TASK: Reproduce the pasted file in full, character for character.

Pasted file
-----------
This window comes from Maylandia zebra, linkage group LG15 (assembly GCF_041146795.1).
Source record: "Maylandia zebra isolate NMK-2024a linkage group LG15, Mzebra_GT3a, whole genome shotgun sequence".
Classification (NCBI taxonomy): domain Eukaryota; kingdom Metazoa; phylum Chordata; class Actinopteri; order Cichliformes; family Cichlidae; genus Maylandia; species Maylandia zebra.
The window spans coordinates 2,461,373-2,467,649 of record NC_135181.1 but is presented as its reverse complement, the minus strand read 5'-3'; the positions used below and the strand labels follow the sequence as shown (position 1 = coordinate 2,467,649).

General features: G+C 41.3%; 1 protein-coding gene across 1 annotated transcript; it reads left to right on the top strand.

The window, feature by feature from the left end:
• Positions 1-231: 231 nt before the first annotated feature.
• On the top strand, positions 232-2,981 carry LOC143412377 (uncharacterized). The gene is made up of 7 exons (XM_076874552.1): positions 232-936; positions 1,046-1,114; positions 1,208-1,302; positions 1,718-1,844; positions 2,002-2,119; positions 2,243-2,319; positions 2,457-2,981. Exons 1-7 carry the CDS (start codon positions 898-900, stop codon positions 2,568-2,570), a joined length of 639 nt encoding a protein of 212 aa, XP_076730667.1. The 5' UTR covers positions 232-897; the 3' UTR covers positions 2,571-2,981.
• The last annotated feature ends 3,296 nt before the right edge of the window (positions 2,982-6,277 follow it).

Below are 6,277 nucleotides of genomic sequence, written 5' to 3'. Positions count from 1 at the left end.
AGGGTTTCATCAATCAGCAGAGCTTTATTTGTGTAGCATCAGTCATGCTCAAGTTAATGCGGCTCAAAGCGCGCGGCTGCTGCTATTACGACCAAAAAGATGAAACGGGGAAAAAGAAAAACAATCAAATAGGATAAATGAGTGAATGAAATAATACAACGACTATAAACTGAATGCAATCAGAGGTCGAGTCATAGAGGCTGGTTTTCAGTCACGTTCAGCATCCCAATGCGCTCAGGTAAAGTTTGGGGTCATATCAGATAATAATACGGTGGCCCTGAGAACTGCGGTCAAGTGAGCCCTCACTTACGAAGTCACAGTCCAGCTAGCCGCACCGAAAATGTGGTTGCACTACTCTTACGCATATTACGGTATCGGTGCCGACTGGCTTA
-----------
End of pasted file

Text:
This window comes from Maylandia zebra, linkage group LG15 (assembly GCF_041146795.1).
Source record: "Maylandia zebra isolate NMK-2024a linkage group LG15, Mzebra_GT3a, whole genome shotgun sequence".
Classification (NCBI taxonomy): domain Eukaryota; kingdom Metazoa; phylum Chordata; class Actinopteri; order Cichliformes; family Cichlidae; genus Maylandia; species Maylandia zebra.
The window spans coordinates 2,461,373-2,467,649 of record NC_135181.1 but is presented as its reverse complement, the minus strand read 5'-3'; the positions used below and the strand labels follow the sequence as shown (position 1 = coordinate 2,467,649).

General features: G+C 41.3%; 1 protein-coding gene across 1 annotated transcript; it reads left to right on the top strand.

The window, feature by feature from the left end:
• Positions 1-231: 231 nt before the first annotated feature.
• On the top strand, positions 232-2,981 carry LOC143412377 (uncharacterized). The gene is made up of 7 exons (XM_076874552.1): positions 232-936; positions 1,046-1,114; positions 1,208-1,302; positions 1,718-1,844; positions 2,002-2,119; positions 2,243-2,319; positions 2,457-2,981. Exons 1-7 carry the CDS (start codon positions 898-900, stop codon positions 2,568-2,570), a joined length of 639 nt encoding a protein of 212 aa, XP_076730667.1. The 5' UTR covers positions 232-897; the 3' UTR covers positions 2,571-2,981.
• The last annotated feature ends 3,296 nt before the right edge of the window (positions 2,982-6,277 follow it).

Below are 6,277 nucleotides of genomic sequence, written 5' to 3'. Positions count from 1 at the left end.
AGGGTTTCATCAATCAGCAGAGCTTTATTTGTGTAGCATCAGTCATGCTCAAGTTAATGCGGCTCAAAGCGCGCGGCTGCTGCTATTACGACCAAAAAGATGAAACGGGGAAAAAGAAAAACAATCAAATAGGATAAATGAGTGAATGAAATAATACAACGACTATAAACTGAATGCAATCAGAGGTCGAGTCATAGAGGCTGGTTTTCAGTCACGTTCAGCATCCCAATGCGCTCAGGTAAAGTTTGGGGTCATATCAGATAATAATACGGTGGCCCTGAGAACTGCGGTCAAGTGAGCCCTCACTTACGAAGTCACAGTCCAGCTAGCCGCACCGAAAATGTGGTTGCACTACTCTTACGCATATTACGGTATCGGTGCCGACTGGCTTA